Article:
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Utah Food Banks Adapt To Increasing Food Insecurity

As the pandemic drags on, many families continue to face food insecurity.

“It's going to take months and months for some families to recover. So you know, as an organization who's helping us families, we need to be sure that we can be sustainable, and be sure that we have products and services to help them over the course of the next year-year and a half,” said Ginette Bott, President and CEO of Utah Food Bank.

The number of individuals that don’t know where their next meal is coming from has grown since the pandemic began.

“Before the pandemic, we were at about 380,000 that we knew were there throughout the state that needed help, but then all of a sudden, that number just jumped by another 165,000. And then unfortunately, you know, many of those numbers are kids,” Bott said.

The pandemic has brought other challenges to the food bank system. Seasonal food drives that normally happen at schools and workplaces have either adapted or disappeared as more aspects of life go online. Volunteer groups are restricted in number and have to meet many more sanitation requirements. But Bott said any way people can give makes a difference.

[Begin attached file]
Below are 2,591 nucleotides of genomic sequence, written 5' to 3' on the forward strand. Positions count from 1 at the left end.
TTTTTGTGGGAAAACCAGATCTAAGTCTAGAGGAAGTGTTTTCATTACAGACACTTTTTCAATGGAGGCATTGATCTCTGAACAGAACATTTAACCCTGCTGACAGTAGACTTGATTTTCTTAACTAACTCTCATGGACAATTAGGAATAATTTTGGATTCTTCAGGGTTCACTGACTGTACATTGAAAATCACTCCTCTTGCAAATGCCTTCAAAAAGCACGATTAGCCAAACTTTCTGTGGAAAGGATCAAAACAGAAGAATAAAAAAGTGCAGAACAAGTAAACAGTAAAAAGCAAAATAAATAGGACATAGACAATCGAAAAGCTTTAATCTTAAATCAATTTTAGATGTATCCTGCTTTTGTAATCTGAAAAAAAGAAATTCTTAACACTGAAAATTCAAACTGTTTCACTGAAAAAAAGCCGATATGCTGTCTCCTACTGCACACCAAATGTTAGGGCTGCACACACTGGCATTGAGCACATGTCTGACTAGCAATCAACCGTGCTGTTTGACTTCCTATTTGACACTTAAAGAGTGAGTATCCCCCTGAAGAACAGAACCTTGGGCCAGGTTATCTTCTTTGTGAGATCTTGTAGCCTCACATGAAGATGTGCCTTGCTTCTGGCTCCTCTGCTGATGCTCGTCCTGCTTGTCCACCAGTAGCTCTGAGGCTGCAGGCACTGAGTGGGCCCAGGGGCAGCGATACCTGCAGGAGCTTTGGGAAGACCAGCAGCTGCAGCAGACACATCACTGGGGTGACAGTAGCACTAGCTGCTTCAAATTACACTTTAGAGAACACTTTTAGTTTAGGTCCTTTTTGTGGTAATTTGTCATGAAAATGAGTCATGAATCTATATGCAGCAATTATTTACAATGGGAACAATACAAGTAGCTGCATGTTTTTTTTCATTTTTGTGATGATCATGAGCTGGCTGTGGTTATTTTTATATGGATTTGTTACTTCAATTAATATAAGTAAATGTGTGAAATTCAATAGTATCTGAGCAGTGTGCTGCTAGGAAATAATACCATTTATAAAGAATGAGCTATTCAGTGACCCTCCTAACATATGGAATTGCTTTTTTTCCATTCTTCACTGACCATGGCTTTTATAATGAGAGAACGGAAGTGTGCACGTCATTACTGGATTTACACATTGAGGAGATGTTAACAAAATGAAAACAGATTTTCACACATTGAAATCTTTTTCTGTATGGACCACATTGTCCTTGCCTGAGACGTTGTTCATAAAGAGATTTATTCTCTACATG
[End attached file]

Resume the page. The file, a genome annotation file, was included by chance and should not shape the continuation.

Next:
“That money then goes through every county in the state. We fundraise the way we do so we can deliver this food to those agencies free of charge, and then it's given out to the recipient free of charge as well. But we know we can't do it without the help of everyone,” Bott said.

She said hunger in Utah is a complex issue.

“It's very silent. But it really impacts people in a lot of different ways from a health perspective, from the ability to concentrate from, you know, kids with their ability to grow and learn in school. So I would just encourage anyone out there whose family is really struggling with hunger issues to not let that go, to reach out, and to get some help.”

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